Exploring the Distinctions: Home Brewing versus Commercial Brewing

Exploring the Distinctions: Home Brewing versus Commercial Brewing

Nowadays, many homebrewers and enthusiasts have transitioned into the commercial brewing industry.

Here are 5 key differences to consider between home brewing and commercial brewing. Sharing beer with others and making a good living is an admirable goal.

Homebrewing and commercial brewing share both similarities and differences. Here, we present 5 differences to inform passionate brewers and better prepare future entrepreneurs. Some individuals are driven to become professional brewers and won’t stop until they run their own commercial brewhouse.

As one dreams of achieving professional brewing success, it’s important to view this as a piece of the puzzle that pushes you forward or makes you take a step back.

1) Mastery of All-Grain Brewing and Recipe Formulation

While extract brewing is an option, it can be expensive compared to raw barley malt.

To establish a thriving microbrewery, an all-grain system is essential.

Master the art of mashing and producing all-grain beer.

All-grain brewing is more complex than extract brewing, but it is rewarding and a great way to spend your Saturdays in cool spring and fall mornings.

If you aspire to become a brewmaster at your own pub or microbrewery, you must truly master the craft.

It takes a minimum of 40-75 batches, with the last 35 being all-grain, to gain a basic understanding of the complete brewing process.

2) Temperature Control

For most homebrewers, brewing is a seasonal activity during spring and fall, with occasional winter and summer brews in temperature-stable environments.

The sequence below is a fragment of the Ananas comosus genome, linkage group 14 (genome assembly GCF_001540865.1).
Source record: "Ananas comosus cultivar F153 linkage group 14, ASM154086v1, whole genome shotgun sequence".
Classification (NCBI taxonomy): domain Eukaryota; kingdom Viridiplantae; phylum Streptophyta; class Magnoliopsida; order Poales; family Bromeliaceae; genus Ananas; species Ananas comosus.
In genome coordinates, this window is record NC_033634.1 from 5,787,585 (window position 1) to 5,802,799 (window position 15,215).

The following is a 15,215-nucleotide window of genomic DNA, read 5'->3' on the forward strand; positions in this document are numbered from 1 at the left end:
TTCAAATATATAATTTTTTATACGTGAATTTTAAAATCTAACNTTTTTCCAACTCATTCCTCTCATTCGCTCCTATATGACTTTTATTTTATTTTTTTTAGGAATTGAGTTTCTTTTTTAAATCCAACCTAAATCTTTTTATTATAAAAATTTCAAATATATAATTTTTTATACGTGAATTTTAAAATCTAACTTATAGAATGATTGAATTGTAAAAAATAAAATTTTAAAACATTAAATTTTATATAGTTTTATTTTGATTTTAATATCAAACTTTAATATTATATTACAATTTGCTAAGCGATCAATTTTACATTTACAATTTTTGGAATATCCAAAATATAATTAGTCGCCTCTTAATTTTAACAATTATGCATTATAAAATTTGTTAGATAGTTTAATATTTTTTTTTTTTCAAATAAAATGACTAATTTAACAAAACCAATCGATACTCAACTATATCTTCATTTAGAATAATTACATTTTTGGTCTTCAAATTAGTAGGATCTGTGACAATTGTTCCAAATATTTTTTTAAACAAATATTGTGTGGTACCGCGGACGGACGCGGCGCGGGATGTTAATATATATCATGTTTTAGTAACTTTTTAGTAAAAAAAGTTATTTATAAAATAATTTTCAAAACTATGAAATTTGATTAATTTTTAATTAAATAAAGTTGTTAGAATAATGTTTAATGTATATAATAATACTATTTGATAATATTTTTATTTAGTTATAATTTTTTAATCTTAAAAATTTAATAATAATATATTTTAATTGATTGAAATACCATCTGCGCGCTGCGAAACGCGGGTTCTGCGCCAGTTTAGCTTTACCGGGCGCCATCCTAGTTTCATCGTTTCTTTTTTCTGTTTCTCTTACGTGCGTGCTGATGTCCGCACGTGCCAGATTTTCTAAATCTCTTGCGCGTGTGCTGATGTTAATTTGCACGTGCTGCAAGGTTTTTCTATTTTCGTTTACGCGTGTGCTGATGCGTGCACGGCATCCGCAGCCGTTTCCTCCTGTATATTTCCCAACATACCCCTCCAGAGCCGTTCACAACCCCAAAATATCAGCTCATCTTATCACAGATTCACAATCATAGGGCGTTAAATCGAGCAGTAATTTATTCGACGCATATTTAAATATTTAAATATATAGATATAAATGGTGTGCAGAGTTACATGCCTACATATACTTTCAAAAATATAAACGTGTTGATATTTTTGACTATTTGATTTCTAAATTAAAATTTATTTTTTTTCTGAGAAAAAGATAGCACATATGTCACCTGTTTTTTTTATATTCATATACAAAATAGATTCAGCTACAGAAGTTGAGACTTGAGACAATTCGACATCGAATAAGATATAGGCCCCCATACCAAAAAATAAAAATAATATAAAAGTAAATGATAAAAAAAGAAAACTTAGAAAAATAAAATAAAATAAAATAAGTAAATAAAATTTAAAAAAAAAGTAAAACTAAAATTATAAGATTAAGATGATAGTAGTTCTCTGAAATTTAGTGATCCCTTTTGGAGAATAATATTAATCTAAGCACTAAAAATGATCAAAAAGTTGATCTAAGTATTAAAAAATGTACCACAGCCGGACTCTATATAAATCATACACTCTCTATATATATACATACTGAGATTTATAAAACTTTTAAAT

In a commercial brewery, the tanks are double-walled, insulated, and made of stainless steel with glycol jackets.

You have full control over cooling the beer.

The glycol jackets are located on the inner walls and circulate propylene glycol, a liquid coolant with a very low freezing point.

If the temperature of the beer rises above 69°F (20.5°C), the glycol system activates and turns off when the beer cools down to 67°F (19.5°C).

It is strictly a temperature-controlled environment.

In summer, the glycol compressors work harder, while the insulated tanks remain unaffected by the cold during winter.

In my case, my ambient temperature in winter was around 55°F (12°C) at best since I had an old drafty converted lumber warehouse. The heating was turned off at night, but the beer temperature never dropped too low.

At home, unless you have a fridge or fermentation cabinet in your garage, you are subject to the elements, either too hot or too cold.

Working within these parameters is reasonable, and there are techniques and simple hacks to overcome temperature challenges.

These techniques are extensively discussed in articles such as “How Do You Brew Beer in Hot Weather?” and “How Do You Brew Beer in Cold Weather?”

3) Establishing and Maintaining a Sanitary Environment

In brewing, there is no such thing as being too clean.